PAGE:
While I’m not quite willing to go as far as Chris Anderson (quoted above), I do think 3D printing is going to be a fantastic development in our very-near future:
Chris Anderson has exited one of the top jobs in publishing — Editor-in-Chief of Wired magazine — to pursue the life of an entrepreneur, making a big bet that 3D printers represent a massive new phase of the industrial revolution.
He spoke at a Wired “Culturazzi” event, at the Marriott Union Square and to sign copies of his latest book: Makers: The New Industrial Revolution.
Mr Anderson is always an excellent speaker and his talk covered the beginnings of the Industrial Revolution, which he picked out as the invention of the Spinning Jenny in 1764 — a hand powered machine for spinning yarn.
I’d have pinned the start of the Industrial Revolution to the invention of the steam engine and its ability to power large numbers of machines thus enabling the first factories — which represented aggregated labor energy. Scale makes factories viable.
But I can see why Mr Anderson would favor the Spinning Jenny as it was a high-tech machine that was kept in a home — just as 3D printers are home based, completing a neat cycle of history.
After months of bad press, the greatest competitive cyclist of all time has officially hit rock bottom: The Lance Armstrong Foundation has dropped the name of its eponymous creator and will now be known as the Livestrong Foundation.
Rest easy, Lance, it can’t get much — or is that any? — worse.
He may be a sanctimonious jerk whose doping denials are less convincing than a Lindsay Lohan rehab stint, but should he be pilloried for doing what all top cyclists — and increasingly, all of us — are doing: pursuing better living through chemistry?
Reason TV correspondent Kennedy defends performance-enhancing drugs from steroids to Viagra to that special memory pill we can’t remember the name of…
How high should taxes be? High enough to cover expected outlays going forward — but no higher.
That’s because any additional revenue would be used to pay down the federal debt, which is a bad idea. It was almost surely a mistake to run up this much debt in the first place, but now that we’ve got it, the best thing to do is to keep it forever.
Every $100 in outstanding debt commits the government to making payments with a present value of $100, and hence to collecting tax revenues with a present value of $100. In a world where the interest rate is 3%, the options include collecting (and paying off) $100 immediately, or $50 this year and $51.50 next year, or $11.38 a year for ten years running, or $3 a year forever. Because deadweight loss (i.e. the economic damage due to the disincentive effects of taxes) is roughly proportional to the square of the tax rate, it turns out that the latter — the policy of paying interest forever without ever making a principal payment — is (at least roughly) the policy that minimizes the present value of deadweight loss.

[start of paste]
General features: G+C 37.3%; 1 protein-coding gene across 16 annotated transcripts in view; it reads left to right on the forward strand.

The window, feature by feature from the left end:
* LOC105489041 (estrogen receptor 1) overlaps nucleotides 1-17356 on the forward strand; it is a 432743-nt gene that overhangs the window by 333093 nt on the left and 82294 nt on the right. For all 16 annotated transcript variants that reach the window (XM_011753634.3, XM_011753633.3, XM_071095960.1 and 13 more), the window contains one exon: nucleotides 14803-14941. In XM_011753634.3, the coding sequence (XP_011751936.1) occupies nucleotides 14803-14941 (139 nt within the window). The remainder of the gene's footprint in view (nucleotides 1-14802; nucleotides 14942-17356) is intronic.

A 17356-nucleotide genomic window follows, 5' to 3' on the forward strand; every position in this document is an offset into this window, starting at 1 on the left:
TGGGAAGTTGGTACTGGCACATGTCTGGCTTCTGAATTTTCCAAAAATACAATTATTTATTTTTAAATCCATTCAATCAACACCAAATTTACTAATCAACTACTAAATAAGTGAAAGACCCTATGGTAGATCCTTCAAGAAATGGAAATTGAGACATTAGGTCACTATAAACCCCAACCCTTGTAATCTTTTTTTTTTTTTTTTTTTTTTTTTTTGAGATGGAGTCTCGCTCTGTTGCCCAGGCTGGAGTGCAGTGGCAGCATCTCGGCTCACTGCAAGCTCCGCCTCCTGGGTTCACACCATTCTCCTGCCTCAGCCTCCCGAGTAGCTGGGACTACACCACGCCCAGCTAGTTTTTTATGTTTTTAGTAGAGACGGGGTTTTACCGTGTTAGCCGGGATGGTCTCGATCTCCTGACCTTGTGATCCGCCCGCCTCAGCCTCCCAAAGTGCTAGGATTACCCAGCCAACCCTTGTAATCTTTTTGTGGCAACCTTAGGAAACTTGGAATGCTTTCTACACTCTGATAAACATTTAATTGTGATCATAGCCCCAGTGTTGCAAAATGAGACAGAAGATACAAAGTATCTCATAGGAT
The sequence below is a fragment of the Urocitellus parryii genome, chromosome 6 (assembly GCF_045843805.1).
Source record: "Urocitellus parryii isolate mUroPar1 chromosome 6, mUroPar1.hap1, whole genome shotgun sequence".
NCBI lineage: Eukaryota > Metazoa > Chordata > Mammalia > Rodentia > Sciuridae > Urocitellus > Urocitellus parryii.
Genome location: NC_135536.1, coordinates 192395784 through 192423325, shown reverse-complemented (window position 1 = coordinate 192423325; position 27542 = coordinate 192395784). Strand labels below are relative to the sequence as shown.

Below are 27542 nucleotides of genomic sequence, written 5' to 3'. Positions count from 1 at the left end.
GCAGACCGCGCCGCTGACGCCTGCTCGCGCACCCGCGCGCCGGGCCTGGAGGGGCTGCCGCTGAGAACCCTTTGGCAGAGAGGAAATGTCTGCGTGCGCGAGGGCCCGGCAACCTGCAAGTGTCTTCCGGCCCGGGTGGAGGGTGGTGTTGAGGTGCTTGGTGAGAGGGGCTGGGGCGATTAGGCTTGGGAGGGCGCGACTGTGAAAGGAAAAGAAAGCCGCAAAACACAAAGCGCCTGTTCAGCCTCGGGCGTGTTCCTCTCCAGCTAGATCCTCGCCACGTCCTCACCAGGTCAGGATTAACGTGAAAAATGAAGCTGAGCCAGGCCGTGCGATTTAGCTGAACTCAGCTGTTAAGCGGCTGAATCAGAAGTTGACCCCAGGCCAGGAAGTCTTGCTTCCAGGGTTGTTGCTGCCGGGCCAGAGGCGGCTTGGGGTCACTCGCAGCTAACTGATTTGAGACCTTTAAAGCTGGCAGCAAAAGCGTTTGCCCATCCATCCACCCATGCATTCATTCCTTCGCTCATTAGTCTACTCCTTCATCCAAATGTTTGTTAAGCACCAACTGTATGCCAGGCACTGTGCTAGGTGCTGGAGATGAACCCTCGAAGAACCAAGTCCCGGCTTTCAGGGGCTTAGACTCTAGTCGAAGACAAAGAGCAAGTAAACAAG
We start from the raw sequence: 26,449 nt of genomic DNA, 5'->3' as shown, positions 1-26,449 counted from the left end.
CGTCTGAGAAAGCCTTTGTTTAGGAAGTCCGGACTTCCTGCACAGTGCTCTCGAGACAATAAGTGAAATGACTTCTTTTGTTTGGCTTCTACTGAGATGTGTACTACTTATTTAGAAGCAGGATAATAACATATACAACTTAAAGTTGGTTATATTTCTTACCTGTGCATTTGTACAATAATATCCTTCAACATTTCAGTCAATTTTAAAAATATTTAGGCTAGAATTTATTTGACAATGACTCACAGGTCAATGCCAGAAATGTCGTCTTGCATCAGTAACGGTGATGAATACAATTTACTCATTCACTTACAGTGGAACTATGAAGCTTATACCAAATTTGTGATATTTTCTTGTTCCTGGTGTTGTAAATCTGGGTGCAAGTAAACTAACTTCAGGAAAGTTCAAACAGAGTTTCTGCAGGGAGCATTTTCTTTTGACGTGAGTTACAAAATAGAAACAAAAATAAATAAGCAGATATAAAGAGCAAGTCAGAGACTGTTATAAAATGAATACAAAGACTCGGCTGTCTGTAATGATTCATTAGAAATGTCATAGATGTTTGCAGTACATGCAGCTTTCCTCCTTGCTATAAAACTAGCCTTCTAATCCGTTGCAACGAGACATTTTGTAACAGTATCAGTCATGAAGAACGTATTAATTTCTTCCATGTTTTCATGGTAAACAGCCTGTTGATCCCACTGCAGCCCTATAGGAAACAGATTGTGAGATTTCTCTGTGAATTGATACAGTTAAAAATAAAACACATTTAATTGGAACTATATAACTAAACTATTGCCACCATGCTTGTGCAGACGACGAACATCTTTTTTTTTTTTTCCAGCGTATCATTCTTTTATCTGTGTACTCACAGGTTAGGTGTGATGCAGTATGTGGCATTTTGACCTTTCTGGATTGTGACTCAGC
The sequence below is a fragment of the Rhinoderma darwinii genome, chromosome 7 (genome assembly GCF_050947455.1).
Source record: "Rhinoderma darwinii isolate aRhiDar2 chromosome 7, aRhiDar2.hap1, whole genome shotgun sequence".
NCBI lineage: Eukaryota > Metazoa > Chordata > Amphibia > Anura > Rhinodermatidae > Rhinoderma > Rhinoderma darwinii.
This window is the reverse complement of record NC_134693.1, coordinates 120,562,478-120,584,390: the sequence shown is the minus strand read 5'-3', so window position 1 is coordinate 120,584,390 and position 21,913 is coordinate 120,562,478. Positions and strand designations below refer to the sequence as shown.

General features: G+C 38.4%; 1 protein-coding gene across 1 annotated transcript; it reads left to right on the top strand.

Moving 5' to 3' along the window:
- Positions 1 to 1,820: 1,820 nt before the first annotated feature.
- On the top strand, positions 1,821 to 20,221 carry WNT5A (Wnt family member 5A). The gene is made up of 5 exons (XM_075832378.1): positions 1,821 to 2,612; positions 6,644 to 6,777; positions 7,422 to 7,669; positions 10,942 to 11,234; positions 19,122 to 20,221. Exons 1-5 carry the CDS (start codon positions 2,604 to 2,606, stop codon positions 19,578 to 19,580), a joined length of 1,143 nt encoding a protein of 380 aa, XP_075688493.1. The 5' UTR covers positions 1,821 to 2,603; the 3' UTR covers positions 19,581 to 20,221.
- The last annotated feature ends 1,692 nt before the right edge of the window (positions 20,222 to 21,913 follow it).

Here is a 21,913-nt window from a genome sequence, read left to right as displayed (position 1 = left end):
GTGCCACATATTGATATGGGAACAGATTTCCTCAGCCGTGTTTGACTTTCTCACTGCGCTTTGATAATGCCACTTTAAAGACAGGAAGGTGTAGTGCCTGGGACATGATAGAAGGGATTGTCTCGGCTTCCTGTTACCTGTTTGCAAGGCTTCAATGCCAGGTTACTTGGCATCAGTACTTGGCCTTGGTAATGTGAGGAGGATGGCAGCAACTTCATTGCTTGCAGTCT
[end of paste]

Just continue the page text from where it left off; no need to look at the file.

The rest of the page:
If you want to know just how broken the patent system is, just look at patent D670,713, filed by Apple and approved this week by the United States Patent Office.
This design patent, titled, “Display screen or portion thereof with animated graphical user interface,” gives Apple the exclusive rights to the page turn in an e-reader application.
Yes, that’s right. Apple now owns the page turn. You know, as when you turn a page with your hand. An “interface” that has been around for hundreds of years in physical form. I swear I’ve seen similar animation in Disney or Warner Brothers cartoons.
(This is where readers are probably checking the URL of this article to make sure it’s The New York Times and not The Onion.)
In the National Post, Andrew Coyne lays out the benefits of instituting a GAI to replace existing poverty programs:
The basic idea behind the GAI is sound: to consolidate a number of federal and provincial programs, some in cash and some in kind, into a single, universal, unconditional cash benefit, delivered through the tax system. The base amount would be modest: perhaps $10,000-$12,000 per person. Critically, it would be taxed back only gradually, say at 25 cents on the dollar, as earned income rises. Compare that to current practice, where benefits are often withdrawn dollar-for-dollar, or in the case of benefits in kind like free dental care or prescription drugs, are denied altogether to those who leave social assistance: an effective marginal tax rate of 100% or more.
You can see why the people who design and administer these systems do this. They’re trying to save money; they want to target assistance only to those who “need” it; they worry what people would do if given the cash to buy what they want, rather than the services government thinks they should have. But the result of all this careful selection and monitoring is not just condescending and intrusive: it effectively punishes people for taking a job, or working longer hours. This is the key insight of the GAI: dependence is created not so much by giving people money when they don’t work — certainly not at $10,000 a year — as by taking it away from them when they do.
So if all of this makes sense, why hasn’t it been done? One barrier is cost. The more gradually you reduce the transfer as income rises, the more paltry the base amount must be to stay within a given limit; conversely, set a more generous minimum, and you have to impose a steeper clawback. Of course, the arithmetic becomes less stark if you include the revenues saved from the programs the GAI would replace. But here you run into other obstacles.